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May 17, 2013     Heritage Florida Jewish News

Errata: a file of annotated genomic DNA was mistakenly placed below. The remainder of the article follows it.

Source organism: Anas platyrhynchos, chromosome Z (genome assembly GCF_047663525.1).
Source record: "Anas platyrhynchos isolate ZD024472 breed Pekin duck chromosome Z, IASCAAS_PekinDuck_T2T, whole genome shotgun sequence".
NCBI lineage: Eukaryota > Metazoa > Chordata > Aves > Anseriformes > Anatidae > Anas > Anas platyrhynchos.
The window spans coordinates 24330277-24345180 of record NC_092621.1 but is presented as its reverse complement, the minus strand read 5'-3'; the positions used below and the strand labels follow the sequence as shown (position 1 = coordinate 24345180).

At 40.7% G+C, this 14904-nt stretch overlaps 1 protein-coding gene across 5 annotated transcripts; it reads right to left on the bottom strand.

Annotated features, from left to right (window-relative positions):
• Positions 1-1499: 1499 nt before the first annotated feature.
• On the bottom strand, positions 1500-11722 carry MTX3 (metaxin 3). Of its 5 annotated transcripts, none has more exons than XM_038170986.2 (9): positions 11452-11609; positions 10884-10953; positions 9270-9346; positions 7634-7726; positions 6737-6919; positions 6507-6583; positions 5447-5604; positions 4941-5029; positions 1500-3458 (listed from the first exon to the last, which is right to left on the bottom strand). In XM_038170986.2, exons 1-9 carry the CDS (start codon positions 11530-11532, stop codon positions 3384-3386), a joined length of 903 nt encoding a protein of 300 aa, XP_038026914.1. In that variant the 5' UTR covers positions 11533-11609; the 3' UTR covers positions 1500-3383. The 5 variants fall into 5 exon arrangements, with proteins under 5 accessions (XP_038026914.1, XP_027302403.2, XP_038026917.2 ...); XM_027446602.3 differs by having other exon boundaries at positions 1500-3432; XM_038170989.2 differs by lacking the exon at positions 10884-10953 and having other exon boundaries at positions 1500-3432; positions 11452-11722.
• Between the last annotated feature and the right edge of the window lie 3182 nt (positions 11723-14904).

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HERITAGE FLORIDA JEWISH NEWS, MAY 17, 2013 PAGE 13A By Rabbi Rachel Esser- man The (Vestal, N.Y.! Re- porter Newspaper and magazine articles note how, although most Americans own far more material goods than their ancestors, they're less content than former genera- tions. The idea ihat our posses- sions do notbring happiness is commonly found in religious tracts; those writers suggest the key to contentment is focusing less on the mate- rial and more on the spiri- tual. Rabbi Edwin Goldberg, D.H.L., explores this idea from a Jewish point of view in"Say- ing No and Letting Go: Jewish Wisdom on Making Room for What Matters Most" (Jewish Lights Publishing). Goldberg explains that while life is filled with un- certainty and pain, we can learn to appreciate its gifts by finding"a kind of joy in being present" in the current mo- ment. In order to accomplish this, it's necessary to release what we don't need, while, at the same time, discovering the most important facets of our lives. Goldberg offers three steps to help readers begin the pro- cess: "Find the'space in your life to discover what your core values are and, through that discovery, what you want in your life. Second, identify the things you therefore cannot pursue, the opportunities you must willfully deny for the greater good. Third, practice the discipline of adhering to your choice. (No really means no)." In order to discover our core values, we need to pause and take a break from our busy lives. Although con- temporary culture celebrates Us being connected to the world 24/7, Goldbergbelieves that's not conduciVe to living a meaningful or thoughtful life. However, escaping from the daily stress of work is only the first step. The author sug- gests that writing a mission statement is the best way to uncover our purpose in life. He lists slogans used by a variety of successful corpora- tions as inspiration. The idea is not to model our purpose on theirs, but to show how, when businesses clearly focus on their core purpose, they have a far better chance of succeeding. Goldberg also believes we need to realize not only what we want to accomplish, but how to avoid activities we shouldn't be doing. Among his sug~stions for bettey ways to focus on "the most important things" are "less TV, more reading;" "less con- suming, more creating;" "less busywork, more impact;" and "less noise, more solitude." The author then outlines a qariety of practices that can help us make room for what really matters, including: Letting go of resentments in order to free ourselves from the past. This allows us to go forwardwith our lives, rather than focusing on what can't" be changed. Exploring how downsiz- ing our possessions can lead to more happiness. Goldberg offers seven different ways to begin the process. 1. Suggesting how to be fully present for those we love by putting away our gadgets and giving them our complete attention. 2. Explaining that while we should actively strive to do good, we must recognize we will never be perfect.~Expec- tations of perfection can lead to feelings of failure, which then prevent us from trying and exploring new ideas. 3. Learning when to say no to those we love, especially our children, in order to teach them resilience. 4. Understanding the im- portance of small kindnesses. The author lists small acts that can make a true differ- ence in the world. 5. Facing our fears in order to put them into perspective. That robs them of their power and allows us to accomplish great things. 6. Realizing there are no guarantees in life and that we have to learn to accept what is handed to us, while still work- ing to follow our chosen path. 7. Seeing "the Divinity in others" so,we treat everyone with civility and respect. Goldberg's practical sug- gestions on how to change our lives are excellent and thought-provoking. While I had difficulty formulating a mission ~tatement (my life feels far too comple~ for just one), reviewing his suggestions struck me as a worthwhile exercise. His book works in several ways: as a self-help guide and as a blueprint to finding a greater spiritual connection to the universe. Anyone feel- ing dissatisfiedwith their life may find the answers they are searching for in "Saying No and Letting Go." ) answers By Michael C. Butz CLEVELAND (JTA) The voice of the 911 caller is frantic, pleading for help, In the background, the victim is heard moaning, her words unclear. "Thel~e's blood everywhere," the caller says. "I've never seen so much blood." Paramedics arrive on the scene in downtown Cleveland moments later and rush the victim to the MetroHealth Medical Center some five miles away, but it's too late. Aliza Sherman, a 53-year-old mother of four, is dead. Sherman'sustained 11 stab Wounds to her neck, head, back and arm on the evening of March 24, according to the Cuyahoga County Medical Examiner's Office. Cleveland police say they believe she was targeted for murder. A month-and-a-half later, however, no arrest has been made, few clues have been found and the police aren't saying much about their investigation. All of which has prompted frustration among Sherman's friends and family. Sherman, a fertility nurse at the Cleveland Clinic in the midst of a contentious divorce, was killed the night before Passover, her death sending shock waves through the Jewish community. A standing-room-only crowd of some 600 mourners attended her funeral on March 28. "Aliza was really the sweet- est person I've ever met in my life," said Dani Horwitz. a Cleveland nativewhose family was close to Sherman. "With my morn, she always ha.d time to help or to do whatever was needed no matter what was going on in her life. Itwas such an extraordinary quality." Few details of the murder have been made public save for a 10-second surveillance video released on April 22, nearly a month after the attack. showing a person believed to be the killer fleeing the at- tack. Recorded by a camera mounted on the ceiling of a ground-level parking garage, the video shows a shadowy figure wearing dark clothing and a hood. Police have asked for the public's help in identifying the attacker. Facebook A reward for information leading to an arrest has been offered in the murder of Aliza Sherman, left, seen here in an undated photogfaph. "We've been following up on all the tips and leads that have come in," said Sgt. Sammy Morris of the Cleveland Police Department. Police have not publicly identified a suspect. At her funeral, Sherman's son Joshua addressed specula- tion about the case, insisting that his father. Sanford, a retired ophthalmologist, was not involved. "I'm sick of hearing about these stories on the news." Joshua said. according to a report in the Cleveland Jew- ish News. "No one knows who did it. I'm going to say right now: My father had nothing to [expletive] do with this .... She was the best mother in the world, and if I find out who did this. I will take care of them myself." The couple filed for divorce on June 20. 2011 and Sher- man was killed about 300 feet from the office of her divorce attorney, which she had just left when she was attacked. The Shermans had a court date scheduled for the fol- lowing day. Those who knew the couple say the divorce process, like their marriage, was not going smoothly. Since late 2000. 22 incidents associ- ated with Sherman's address were reported to police in suburban Beachwood, most involving claims of domestic disturbance. In October, police were summoned over concerns for the welfare of household pets because of Sanford Sherman's actions. One police report involved claims that one of the couple's sons had locked himself in his bedroom as a result of fighting between his parents. Several reports involved heated arguments between the couple. The most recent call came on March 25. about seven hours after Sherman's stab- bing was reported to police. According to the police, Sanford Sherman claimed that suspicious vehicles were parked near the house. The Shermans lived on a tree-lined street in Beach- wood. an affluent Cleveland suburb that's home to eight synagogues as well as many of Cleveland's key Jewish institu- tions. Shewas a 1977 graduate of the Hebrew Academy of Cleveland ancLa member of Beachwood's Orthodox Green Road Synagogue. "She possessed an incred- ibly large heart," said Rabbi Binyamin Blau, Sherman's spiritual leader. "She was a very loving person who was deeply concerned for her fam- ily and children." Frustrated by the sluggish progress in the case, Sher- man's friends and family have raised $23,000 as a reward for information leading to an arrest. Crime Stoppers, an independent organization thataims to assist law enforce- ment, contributed another $2,000. To ratchet up pressure on the police, Horwitz.created a Facebook page, Justice for Aliza Sherman, that keeps a tally of the days since the mur- der and encourages the public to call the mayor demanding action. The page, which has garnered more than 1,700 "likes," also has served as a gathering place for grieving friends. The campaign organized a one-mile community walk on Mother's Day from Sher- man's street to the Cleveland Clinic Family Health Center in Beachwood. "We need this to stay in the news, and we need this to be a priority for the mayor and the chief of police," Horwitz said. "We're encouraging people to keep calling the police and to keep calling the mayor. This case can't go cold." FIRST WE LISTEN... THEN WE DELIVER! 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